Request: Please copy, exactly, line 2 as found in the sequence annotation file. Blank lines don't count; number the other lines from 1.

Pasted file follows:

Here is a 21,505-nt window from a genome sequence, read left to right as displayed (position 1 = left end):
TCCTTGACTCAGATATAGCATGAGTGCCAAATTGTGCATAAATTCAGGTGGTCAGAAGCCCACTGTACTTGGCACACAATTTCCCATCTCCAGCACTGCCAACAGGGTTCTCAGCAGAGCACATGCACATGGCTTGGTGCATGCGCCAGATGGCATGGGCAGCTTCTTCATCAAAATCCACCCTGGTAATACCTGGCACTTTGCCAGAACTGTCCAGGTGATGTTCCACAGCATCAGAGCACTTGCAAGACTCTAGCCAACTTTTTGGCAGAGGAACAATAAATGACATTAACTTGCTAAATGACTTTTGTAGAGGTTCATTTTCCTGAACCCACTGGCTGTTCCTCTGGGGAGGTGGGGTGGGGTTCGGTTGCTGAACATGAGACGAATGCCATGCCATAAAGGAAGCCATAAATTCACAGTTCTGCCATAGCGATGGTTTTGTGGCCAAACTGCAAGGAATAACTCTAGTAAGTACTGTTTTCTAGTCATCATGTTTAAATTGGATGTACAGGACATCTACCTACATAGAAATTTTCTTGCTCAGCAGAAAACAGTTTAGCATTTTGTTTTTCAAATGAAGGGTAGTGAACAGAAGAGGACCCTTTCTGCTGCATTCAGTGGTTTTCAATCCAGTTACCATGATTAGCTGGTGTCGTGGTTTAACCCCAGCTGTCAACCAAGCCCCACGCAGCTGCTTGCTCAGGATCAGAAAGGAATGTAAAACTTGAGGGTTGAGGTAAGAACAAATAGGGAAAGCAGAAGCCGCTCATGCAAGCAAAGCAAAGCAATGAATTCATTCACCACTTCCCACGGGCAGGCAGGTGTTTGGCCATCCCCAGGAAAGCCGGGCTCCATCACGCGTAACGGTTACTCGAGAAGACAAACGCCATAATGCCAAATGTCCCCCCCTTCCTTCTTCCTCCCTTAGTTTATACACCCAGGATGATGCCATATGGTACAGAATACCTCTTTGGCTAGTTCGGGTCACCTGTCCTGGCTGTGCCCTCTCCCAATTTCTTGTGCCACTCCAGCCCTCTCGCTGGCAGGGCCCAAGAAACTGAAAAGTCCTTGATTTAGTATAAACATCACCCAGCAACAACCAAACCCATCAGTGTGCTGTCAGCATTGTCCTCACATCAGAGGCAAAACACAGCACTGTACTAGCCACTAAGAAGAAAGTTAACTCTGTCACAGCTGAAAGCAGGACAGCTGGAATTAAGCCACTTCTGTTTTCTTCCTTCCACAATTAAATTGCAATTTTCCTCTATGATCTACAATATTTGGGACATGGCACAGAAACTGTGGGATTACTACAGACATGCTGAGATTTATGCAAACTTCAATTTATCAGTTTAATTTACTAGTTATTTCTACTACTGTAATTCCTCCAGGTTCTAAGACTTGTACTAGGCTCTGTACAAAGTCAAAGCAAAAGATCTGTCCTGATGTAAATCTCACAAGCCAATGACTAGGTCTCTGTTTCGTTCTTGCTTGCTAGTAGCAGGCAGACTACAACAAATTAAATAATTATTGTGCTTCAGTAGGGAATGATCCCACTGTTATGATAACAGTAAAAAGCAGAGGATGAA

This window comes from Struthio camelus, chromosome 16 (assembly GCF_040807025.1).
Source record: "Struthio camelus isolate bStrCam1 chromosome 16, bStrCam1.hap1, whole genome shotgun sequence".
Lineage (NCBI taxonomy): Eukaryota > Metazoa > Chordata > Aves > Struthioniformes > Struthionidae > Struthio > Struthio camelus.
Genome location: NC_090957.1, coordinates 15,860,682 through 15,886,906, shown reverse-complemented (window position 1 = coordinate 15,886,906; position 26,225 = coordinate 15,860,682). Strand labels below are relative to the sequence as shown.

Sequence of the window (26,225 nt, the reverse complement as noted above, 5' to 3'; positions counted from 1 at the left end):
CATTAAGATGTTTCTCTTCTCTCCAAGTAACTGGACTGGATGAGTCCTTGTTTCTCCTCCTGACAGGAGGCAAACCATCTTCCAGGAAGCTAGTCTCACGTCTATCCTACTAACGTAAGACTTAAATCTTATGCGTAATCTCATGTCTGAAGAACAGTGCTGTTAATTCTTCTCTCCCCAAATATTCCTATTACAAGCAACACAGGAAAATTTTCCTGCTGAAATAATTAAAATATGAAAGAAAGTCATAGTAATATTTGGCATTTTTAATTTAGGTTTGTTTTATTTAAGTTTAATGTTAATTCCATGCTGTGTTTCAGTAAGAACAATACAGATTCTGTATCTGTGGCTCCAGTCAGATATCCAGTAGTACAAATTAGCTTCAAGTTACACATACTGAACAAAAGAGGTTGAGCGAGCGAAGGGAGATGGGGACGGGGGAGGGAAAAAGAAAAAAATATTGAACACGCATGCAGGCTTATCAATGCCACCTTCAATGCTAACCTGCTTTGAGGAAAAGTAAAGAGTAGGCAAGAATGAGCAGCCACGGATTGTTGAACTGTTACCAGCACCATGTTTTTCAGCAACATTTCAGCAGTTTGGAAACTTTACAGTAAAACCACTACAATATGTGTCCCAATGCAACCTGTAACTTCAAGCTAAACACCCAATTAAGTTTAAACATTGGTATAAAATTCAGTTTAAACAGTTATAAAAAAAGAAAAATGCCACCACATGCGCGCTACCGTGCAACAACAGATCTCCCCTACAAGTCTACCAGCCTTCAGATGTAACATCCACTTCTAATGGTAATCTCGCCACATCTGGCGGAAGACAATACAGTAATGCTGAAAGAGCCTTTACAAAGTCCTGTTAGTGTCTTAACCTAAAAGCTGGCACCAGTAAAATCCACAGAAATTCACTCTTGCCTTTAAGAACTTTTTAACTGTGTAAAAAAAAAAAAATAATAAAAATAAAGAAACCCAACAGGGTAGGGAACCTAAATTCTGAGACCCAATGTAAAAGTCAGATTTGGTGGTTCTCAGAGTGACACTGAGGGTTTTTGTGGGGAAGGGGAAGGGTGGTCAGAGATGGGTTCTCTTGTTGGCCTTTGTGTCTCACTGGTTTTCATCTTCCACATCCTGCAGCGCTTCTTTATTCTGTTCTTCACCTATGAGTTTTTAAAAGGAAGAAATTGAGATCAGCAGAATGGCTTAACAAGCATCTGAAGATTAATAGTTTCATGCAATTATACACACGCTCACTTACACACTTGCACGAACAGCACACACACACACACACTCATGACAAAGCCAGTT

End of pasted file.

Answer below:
TCCTTGACTCAGATATAGCATGAGTGCCAAATTGTGCATAAATTCAGGTGGTCAGAAGCCCACTGTACTTGGCACACAATTTCCCATCTCCAGCACTGCCAACAGGGTTCTCAGCAGAGCACATGCACATGGCTTGGTGCATGCGCCAGATGGCATGGGCAGCTTCTTCATCAAAATCCACCCTGGTAATACCTGGCACTTTGCCAGAACTGTCCAGGTGATGTTCCACAGCATCAGAGCACTTGCAAGACTCTAGCCAACTTTTTGGCAGAGGAACAATAAATGACATTAACTTGCTAAATGACTTTTGTAGAGGTTCATTTTCCTGAACCCACTGGCTGTTCCTCTGGGGAGGTGGGGTGGGGTTCGGTTGCTGAACATGAGACGAATGCCATGCCATAAAGGAAGCCATAAATTCACAGTTCTGCCATAGCGATGGTTTTGTGGCCAAACTGCAAGGAATAACTCTAGTAAGTACTGTTTTCTAGTCATCATGTTTAAATTGGATGTACAGGACATCTACCTACATAGAAATTTTCTTGCTCAGCAGAAAACAGTTTAGCATTTTGTTTTTCAAATGAAGGGTAGTGAACAGAAGAGGACCCTTTCTGCTGCATTCAGTGGTTTTCAATCCAGTTACCATGATTAGCTGGTGTCGTGGTTTAACCCCAGCTGTCAACCAAGCCCCACGCAGCTGCTTGCTCAGGATCAGAAAGGAATGTAAAACTTGAGGGTTGAGGTAAGAACAAATAGGGAAAGCAGAAGCCGCTCATGCAAGCAAAGCAAAGCAATGAATTCATTCACCACTTCCCACGGGCAGGCAGGTGTTTGGCCATCCCCAGGAAAGCCGGGCTCCATCACGCGTAACGGTTACTCGAGAAGACAAACGCCATAATGCCAAATGTCCCCCCCTTCCTTCTTCCTCCCTTAGTTTATACACCCAGGATGATGCCATATGGTACAGAATACCTCTTTGGCTAGTTCGGGTCACCTGTCCTGGCTGTGCCCTCTCCCAATTTCTTGTGCCACTCCAGCCCTCTCGCTGGCAGGGCCCAAGAAACTGAAAAGTCCTTGATTTAGTATAAACATCACCCAGCAACAACCAAACCCATCAGTGTGCTGTCAGCATTGTCCTCACATCAGAGGCAAAACACAGCACTGTACTAGCCACTAAGAAGAAAGTTAACTCTGTCACAGCTGAAAGCAGGACAGCTGGAATTAAGCCACTTCTGTTTTCTTCCTTCCACAATTAAATTGCAATTTTCCTCTATGATCTACAATATTTGGGACATGGCACAGAAACTGTGGGATTACTACAGACATGCTGAGATTTATGCAAACTTCAATTTATCAGTTTAATTTACTAGTTATTTCTACTACTGTAATTCCTCCAGGTTCTAAGACTTGTACTAGGCTCTGTACAAAGTCAAAGCAAAAGATCTGTCCTGATGTAAATCTCACAAGCCAATGACTAGGTCTCTGTTTCGTTCTTGCTTGCTAGTAGCAGGCAGACTACAACAAATTAAATAATTATTGTGCTTCAGTAGGGAATGATCCCACTGTTATGATAACAGTAAAAAGCAGAGGATGAA